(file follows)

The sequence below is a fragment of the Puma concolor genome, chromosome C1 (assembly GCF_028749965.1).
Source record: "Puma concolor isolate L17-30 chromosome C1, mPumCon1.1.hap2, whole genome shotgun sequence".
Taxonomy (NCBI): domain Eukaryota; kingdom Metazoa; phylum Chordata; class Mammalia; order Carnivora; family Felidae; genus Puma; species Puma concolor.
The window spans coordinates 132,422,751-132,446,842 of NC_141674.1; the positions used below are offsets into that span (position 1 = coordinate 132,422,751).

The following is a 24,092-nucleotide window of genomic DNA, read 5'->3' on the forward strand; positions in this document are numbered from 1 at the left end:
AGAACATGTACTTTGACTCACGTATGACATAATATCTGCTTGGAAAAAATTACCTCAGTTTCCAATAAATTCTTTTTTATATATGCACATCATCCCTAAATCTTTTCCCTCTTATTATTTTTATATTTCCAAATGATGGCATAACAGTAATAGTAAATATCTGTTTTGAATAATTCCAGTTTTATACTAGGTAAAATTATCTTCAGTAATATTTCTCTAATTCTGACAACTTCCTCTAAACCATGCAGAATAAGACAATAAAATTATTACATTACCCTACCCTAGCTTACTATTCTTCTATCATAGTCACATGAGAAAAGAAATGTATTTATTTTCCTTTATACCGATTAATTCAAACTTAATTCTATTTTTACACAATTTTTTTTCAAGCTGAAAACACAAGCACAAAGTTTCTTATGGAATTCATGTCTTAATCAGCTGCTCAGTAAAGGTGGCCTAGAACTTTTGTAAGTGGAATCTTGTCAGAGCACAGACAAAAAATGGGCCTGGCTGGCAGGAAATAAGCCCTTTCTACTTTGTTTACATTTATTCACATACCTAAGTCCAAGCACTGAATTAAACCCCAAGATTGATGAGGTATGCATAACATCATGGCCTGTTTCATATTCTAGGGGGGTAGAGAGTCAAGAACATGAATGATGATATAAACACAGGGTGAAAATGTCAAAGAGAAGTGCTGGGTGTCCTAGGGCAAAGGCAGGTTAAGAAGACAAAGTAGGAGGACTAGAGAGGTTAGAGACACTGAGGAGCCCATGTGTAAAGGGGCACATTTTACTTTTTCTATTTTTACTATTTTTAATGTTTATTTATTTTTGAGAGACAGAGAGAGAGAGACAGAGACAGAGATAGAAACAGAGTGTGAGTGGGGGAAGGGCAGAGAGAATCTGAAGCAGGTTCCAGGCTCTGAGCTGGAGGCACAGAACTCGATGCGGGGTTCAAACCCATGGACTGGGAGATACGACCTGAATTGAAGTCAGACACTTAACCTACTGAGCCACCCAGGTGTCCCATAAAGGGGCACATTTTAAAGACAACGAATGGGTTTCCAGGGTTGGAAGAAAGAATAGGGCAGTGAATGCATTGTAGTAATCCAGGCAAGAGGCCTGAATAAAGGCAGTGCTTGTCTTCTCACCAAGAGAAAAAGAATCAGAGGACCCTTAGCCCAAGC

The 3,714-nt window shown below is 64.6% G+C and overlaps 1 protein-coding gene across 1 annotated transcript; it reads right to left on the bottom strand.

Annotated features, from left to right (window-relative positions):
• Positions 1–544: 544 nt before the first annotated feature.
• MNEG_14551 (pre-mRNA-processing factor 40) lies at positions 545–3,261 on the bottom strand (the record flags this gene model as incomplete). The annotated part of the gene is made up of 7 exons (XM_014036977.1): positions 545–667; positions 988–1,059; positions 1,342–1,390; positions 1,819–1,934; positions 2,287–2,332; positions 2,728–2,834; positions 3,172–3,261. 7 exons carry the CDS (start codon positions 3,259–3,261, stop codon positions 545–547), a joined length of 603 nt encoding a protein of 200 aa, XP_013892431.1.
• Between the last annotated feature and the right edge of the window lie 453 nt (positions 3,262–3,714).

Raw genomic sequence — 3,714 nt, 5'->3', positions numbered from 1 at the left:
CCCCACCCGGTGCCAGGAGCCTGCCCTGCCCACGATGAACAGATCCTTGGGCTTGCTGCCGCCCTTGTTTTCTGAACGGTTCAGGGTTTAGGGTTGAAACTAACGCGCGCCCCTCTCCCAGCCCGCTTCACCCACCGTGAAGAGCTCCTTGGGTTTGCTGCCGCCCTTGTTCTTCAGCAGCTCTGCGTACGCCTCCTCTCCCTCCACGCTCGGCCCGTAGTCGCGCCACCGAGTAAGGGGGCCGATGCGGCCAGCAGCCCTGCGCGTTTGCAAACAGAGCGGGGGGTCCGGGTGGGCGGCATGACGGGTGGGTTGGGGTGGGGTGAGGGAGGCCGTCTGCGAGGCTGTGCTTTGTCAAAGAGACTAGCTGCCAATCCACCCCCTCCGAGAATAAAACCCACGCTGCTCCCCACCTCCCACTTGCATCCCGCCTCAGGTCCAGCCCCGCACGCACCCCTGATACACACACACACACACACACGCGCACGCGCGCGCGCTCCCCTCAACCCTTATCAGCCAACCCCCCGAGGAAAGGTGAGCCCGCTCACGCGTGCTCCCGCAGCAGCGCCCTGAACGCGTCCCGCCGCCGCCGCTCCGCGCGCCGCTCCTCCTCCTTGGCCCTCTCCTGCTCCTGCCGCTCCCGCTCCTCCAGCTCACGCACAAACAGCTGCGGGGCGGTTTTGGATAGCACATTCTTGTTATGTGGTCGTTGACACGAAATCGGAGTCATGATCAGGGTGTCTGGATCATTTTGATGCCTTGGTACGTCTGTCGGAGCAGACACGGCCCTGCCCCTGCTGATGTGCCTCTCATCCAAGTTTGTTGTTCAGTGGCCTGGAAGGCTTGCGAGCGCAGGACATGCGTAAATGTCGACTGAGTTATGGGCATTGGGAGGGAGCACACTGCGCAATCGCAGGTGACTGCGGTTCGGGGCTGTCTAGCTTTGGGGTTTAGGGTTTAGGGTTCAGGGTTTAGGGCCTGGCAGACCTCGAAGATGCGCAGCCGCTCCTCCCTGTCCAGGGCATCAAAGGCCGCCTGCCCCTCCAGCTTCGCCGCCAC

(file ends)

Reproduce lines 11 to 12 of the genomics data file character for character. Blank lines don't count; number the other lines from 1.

• Between the last annotated feature and the right edge of the window lie 453 nt (positions 3,262–3,714).

Raw genomic sequence — 3,714 nt, 5'->3', positions numbered from 1 at the left: